Just where did I put that to-do list? Oh, here it is…right under the pile of to-dos. As usual, I’m later than I planned to be posting this blog because of all the client deadlines that were pushed to the top of the list. I didn’t put “find creative inspiration” anywhere on my list, but I think I should have.
The reason I’ve procrastinated writing it is because I just wasn’t feeling inspired. Why not? Because like you, my schedule is so jammed that I’m overwhelmed. And when the queen of multi-tasking becomes overwhelmed, I end up reprioritizing the to-do list to make sure all the “important” things done first – usually the ones that affect the bottom line.
Guess what else is missing from the list? A vacation. A break. Downtime. I don’t know about you, but I’m just not good at putting a “break” onto the calendar. Even though traveling is truly one of my favorite pastimes, too much time is passing without scheduling one in. “Boo hoo.” “Get in line.” “My BlackBerry is running out of battery life as quickly as yours.” I know – I hate martyrs too. Seriously, I’m not whining. It is in downtime that we find inspiration. We reenergize. We add balance to our lives. We get creative. And since I’m in the business of being creative, then working a break into the to-do list is even more critical.
I can’t tell you how many times I’ve criticized my friends who work in big corporate America for not using all their vacation time. “Why on earth wouldn’t you,” asks the girl who takes less time off than they do? “It’s not like the work won’t still be there when you return!” The answer I usually get isn’t printable. But you get my drift.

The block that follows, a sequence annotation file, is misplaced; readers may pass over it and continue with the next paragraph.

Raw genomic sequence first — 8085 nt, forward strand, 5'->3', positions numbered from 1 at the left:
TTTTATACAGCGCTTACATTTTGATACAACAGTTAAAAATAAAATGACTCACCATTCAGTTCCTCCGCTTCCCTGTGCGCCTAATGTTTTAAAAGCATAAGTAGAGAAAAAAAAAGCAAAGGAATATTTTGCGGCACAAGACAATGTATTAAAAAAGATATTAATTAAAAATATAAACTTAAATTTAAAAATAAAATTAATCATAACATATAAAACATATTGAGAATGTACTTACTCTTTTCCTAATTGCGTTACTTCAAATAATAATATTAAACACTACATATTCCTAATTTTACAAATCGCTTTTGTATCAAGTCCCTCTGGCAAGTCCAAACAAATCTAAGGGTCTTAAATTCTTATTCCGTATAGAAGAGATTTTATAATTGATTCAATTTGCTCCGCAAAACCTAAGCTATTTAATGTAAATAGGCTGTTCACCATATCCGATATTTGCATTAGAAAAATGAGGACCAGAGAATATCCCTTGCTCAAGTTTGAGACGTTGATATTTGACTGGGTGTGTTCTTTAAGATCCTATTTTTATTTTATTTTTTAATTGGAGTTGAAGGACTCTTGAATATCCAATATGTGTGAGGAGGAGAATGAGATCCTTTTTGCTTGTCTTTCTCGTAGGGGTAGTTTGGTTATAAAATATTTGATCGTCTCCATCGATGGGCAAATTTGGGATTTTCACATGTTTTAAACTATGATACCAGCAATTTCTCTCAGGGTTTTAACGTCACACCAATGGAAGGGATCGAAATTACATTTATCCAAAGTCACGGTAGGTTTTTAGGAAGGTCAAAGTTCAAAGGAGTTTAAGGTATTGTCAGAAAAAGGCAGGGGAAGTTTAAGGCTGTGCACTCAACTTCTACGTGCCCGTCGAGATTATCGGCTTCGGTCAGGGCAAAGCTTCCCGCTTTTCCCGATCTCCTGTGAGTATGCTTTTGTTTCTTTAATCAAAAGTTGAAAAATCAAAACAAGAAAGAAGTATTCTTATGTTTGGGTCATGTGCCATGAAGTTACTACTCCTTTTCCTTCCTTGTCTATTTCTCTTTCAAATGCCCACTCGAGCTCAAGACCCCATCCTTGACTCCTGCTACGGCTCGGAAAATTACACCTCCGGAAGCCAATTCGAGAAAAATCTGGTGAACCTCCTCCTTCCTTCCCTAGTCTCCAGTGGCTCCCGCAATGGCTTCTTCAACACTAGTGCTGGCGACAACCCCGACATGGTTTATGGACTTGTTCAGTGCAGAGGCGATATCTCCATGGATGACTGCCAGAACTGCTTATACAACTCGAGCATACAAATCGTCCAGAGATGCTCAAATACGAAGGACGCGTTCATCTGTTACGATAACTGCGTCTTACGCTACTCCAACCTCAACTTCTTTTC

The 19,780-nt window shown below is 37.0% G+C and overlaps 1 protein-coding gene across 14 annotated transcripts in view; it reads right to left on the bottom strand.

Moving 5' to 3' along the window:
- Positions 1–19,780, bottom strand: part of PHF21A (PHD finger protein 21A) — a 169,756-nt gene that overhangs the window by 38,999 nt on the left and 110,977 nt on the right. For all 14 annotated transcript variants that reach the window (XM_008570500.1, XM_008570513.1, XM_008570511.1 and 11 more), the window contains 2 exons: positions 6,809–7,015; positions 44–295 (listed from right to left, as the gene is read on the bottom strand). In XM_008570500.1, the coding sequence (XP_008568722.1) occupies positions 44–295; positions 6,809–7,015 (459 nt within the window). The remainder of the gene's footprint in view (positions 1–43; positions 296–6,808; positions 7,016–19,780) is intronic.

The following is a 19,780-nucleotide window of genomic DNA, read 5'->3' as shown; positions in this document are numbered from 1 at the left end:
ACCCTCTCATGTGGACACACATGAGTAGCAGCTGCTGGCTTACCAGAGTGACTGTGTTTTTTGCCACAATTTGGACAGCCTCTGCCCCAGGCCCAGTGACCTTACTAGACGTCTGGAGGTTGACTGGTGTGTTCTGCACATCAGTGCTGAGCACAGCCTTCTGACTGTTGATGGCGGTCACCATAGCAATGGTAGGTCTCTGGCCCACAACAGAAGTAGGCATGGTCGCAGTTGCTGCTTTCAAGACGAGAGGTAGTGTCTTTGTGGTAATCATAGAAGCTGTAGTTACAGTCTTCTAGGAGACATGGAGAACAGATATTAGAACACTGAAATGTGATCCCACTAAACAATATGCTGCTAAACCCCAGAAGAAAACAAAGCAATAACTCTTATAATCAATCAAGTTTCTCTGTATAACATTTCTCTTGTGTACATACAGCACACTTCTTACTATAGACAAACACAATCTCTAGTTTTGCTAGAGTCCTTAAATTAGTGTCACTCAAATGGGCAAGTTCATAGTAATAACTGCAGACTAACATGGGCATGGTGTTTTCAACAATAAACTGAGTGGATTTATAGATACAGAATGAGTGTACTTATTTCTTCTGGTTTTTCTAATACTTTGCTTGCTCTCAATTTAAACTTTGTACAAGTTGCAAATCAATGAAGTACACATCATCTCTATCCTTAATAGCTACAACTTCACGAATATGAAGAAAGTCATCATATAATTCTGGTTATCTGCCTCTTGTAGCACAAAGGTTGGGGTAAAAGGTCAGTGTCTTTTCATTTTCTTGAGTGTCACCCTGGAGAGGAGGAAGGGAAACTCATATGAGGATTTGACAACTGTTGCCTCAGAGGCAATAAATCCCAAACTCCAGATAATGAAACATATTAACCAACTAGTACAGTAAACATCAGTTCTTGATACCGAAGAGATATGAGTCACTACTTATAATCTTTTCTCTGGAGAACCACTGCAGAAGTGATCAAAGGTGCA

Here are some disheartening statistics from studies on vacation time in America: According to an article in the New York Times, about 25 percent of American workers in the private sector do not get any paid vacation time, the Bureau of Labor Statistics reports. Another 33 percent will take only a seven-day vacation, including a weekend.
In a 2009 study conducted by Expedia.com, 34% of respondents reported not using all their vacation time each year, which is an increase from 31% reported in 2008. In addition, one in five respondents CANCELED their vacation all together due to work (yes, sadly, I am guilty of this). To see the full report, click here.
According to a 2007 survey commissioned by Sam’s Club, a division of Wal-Mart Stores, Inc., nearly 50 percent of small business owners take only major holidays off, or nothing at all. That’s less than half the average number of vacation days used by the rest of the world, including Canada, Britain and Japan, as reported by the World Tourism Organization.
The Travel Industry Association published a list of benefits to vacationing. Here are a few highlights:
- An annual vacation can reduce a person’s risk of heart attack by 50 percent.
- Blood pressure, heart rate and levels of epinephrine, a stress hormone, decline on breaks of only one or two days.
- Travelers get three times more deep sleep after their vacation.
With the economy in the state it is, a lavish trip to Italy may not be an option. Right now I’d be happy with a day free from my BlackBerry so I can plow through my ever-growing back log of magazines (and not work ones!). But the point is that taking a break is necessary for us to stay inspired. To continue to turn out good work for our clients. To stay healthy and happy.
So, with the holidays quickly approaching, put in for a few days off. Sign up for a yoga class. Or a wine class. Or both (just not on the same night). Do something to give your brain a break for a few days, heck maybe even a week! You’ll be thankful for it when you come back refreshed and ready to take on the world. Ok, now I can cross this article off my to-do list. And I just added planning a winter vacation to it! Barrett-Jackson Auctions in Scottsdale in January, here I come…